Attracting talent can be tricky, especially if you’re not a big brand name. Ivan Micallef explains how to get the right people every time.
Much has been written about how candidates can 'win' their interviews, but much less attention is paid to how a hiring manager can best describe their role and company to secure the best talent.
In this market, a candidate will have more than one role open at any given point in time – and may have up to four opportunities on the go at any time. Therefore, companies shouldn’t assume that it’s only up to the candidate to shine – a successful hire it’s very much dependant on your performance as well.
if you want to attract the best talent in the market you will need to think carefully about your approach in the interview. Here are a few pointers to help you on your way:
- Talk honestly about the role – its perks but also the challenges. A lot of people don’t want or expect a free ride and are willing to walk into a problematic project/environment and start adding value straight away. One of the worst nightmares for a candidate comes down to expectations, particularly when they are not met. People will view transparency as a positive thing and appreciate your upfront honesty; it’s something that most will want in a working environment.
- Make sure you talk the candidate through your expectations for the position. A candidate will expect you to give them a clear idea of what the responsibilities are and more importantly how their success will be measured. Go in with clearly thought-out answers to questions like:
- How will my success be measured at six months, nine months, 12 months and beyond the first year?
- What are some of the main objectives you are trying to achieve?
- Why would a happily employed person want to work here and why is this a good place to work?
- What are the biggest challenges or problems a new hire would need to address in this role?
- If someone is considering a permanent role, they would like to join your company for a number of years. It’s important to discuss the candidate’s needs, their personal development and growth opportunities. Hopefully there are certain synergies between what they want and what you are willing to provide. Individuals who are considering making a move want to feel secure in the career opportunities which can be made available to them if they succeed in the role.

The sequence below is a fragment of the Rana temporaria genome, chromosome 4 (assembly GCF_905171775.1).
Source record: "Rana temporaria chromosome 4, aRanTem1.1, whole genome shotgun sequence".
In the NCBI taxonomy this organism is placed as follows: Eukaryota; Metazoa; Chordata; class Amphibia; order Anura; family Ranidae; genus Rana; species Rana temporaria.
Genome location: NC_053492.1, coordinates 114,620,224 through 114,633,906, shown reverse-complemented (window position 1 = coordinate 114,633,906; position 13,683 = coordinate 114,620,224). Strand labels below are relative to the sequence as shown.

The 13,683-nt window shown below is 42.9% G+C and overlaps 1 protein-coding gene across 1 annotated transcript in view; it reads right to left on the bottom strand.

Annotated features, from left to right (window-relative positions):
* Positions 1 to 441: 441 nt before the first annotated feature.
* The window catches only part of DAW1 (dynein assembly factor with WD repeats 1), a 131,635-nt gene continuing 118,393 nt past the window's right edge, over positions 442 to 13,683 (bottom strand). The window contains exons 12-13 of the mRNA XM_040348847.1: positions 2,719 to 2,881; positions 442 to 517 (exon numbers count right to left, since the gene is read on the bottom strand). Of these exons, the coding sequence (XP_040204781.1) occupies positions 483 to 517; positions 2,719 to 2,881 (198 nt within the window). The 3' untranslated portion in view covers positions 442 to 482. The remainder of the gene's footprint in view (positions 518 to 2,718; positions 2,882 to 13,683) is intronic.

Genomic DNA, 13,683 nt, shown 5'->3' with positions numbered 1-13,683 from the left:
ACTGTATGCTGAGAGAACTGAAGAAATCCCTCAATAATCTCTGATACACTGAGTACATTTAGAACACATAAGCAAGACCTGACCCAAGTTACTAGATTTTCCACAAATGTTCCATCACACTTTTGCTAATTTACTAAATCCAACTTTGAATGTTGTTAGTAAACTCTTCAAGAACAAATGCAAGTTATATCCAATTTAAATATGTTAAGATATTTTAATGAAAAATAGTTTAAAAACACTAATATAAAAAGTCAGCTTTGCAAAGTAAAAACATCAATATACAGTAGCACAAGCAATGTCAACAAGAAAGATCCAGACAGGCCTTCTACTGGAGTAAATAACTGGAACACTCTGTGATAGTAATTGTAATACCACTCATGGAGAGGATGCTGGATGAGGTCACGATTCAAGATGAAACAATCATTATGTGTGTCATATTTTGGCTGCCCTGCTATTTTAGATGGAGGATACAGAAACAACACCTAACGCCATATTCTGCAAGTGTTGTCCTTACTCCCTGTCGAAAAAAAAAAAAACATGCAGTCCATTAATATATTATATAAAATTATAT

- Culture is really important these days. A candidate will leave your organisation if the job is amazing and the people they work with aren’t. I’d always speak in a lot of detail about the varying personalities within your team and somehow incorporate a ‘meet the team’ session before the paperwork is all signed. Ask your team members what their thoughts are on the new potential recruit, and use this feedback in making your decision.
- Savvy candidates will assess how the conversation flows throughout the interview. If you are their potential boss they will be honing in on whether you can provide professional guidance/mentoring and their ability to learn from your many years of experience. Be honest, open and upfront. You will need to inspire the person you are meeting and leave them with a sense of security that you will assist them in reaching their full potential and have put a plan in place so that the two of you can work well together. Discuss your working style, what you see best practice to be, and then ask their views on the topic. Good people like to express their views, deconstruct others and will be always willing to discover where a process or an idea can be improved.
If you can incorporate some of the above into your interviews, a candidate is likely to walk away with a good feeling about how they performed. More importantly, they should feel like their views were valued, a good plan has been put in place for a solid working relationship in the future, and will be more likely to accept an offer if you think they are the right fit.
Ivan Micallef recruits into the financial services industry in Sydney and Melbourne for Talent Web.